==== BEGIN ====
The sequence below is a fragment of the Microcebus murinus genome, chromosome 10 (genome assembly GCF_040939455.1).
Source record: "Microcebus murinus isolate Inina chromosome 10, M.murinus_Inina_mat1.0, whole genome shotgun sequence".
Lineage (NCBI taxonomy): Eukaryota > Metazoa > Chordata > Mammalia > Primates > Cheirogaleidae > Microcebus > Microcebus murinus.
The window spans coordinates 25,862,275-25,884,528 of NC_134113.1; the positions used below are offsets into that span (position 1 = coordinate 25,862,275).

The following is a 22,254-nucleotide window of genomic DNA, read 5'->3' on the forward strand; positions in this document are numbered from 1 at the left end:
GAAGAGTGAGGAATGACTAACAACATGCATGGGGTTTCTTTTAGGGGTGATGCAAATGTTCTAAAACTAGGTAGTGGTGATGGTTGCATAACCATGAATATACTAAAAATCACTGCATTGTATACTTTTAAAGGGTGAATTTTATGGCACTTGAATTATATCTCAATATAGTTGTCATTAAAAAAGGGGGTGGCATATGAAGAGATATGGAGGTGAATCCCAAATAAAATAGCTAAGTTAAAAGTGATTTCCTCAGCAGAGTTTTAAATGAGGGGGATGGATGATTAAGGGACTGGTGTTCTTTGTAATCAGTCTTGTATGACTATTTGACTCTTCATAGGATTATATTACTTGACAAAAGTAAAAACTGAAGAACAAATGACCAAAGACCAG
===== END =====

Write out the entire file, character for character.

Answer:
The sequence below is a fragment of the Microcebus murinus genome, chromosome 10 (genome assembly GCF_040939455.1).
Source record: "Microcebus murinus isolate Inina chromosome 10, M.murinus_Inina_mat1.0, whole genome shotgun sequence".
Lineage (NCBI taxonomy): Eukaryota > Metazoa > Chordata > Mammalia > Primates > Cheirogaleidae > Microcebus > Microcebus murinus.
The window spans coordinates 25,862,275-25,884,528 of NC_134113.1; the positions used below are offsets into that span (position 1 = coordinate 25,862,275).

The following is a 22,254-nucleotide window of genomic DNA, read 5'->3' on the forward strand; positions in this document are numbered from 1 at the left end:
GAAGAGTGAGGAATGACTAACAACATGCATGGGGTTTCTTTTAGGGGTGATGCAAATGTTCTAAAACTAGGTAGTGGTGATGGTTGCATAACCATGAATATACTAAAAATCACTGCATTGTATACTTTTAAAGGGTGAATTTTATGGCACTTGAATTATATCTCAATATAGTTGTCATTAAAAAAGGGGGTGGCATATGAAGAGATATGGAGGTGAATCCCAAATAAAATAGCTAAGTTAAAAGTGATTTCCTCAGCAGAGTTTTAAATGAGGGGGATGGATGATTAAGGGACTGGTGTTCTTTGTAATCAGTCTTGTATGACTATTTGACTCTTCATAGGATTATATTACTTGACAAAAGTAAAAACTGAAGAACAAATGACCAAAGACCAG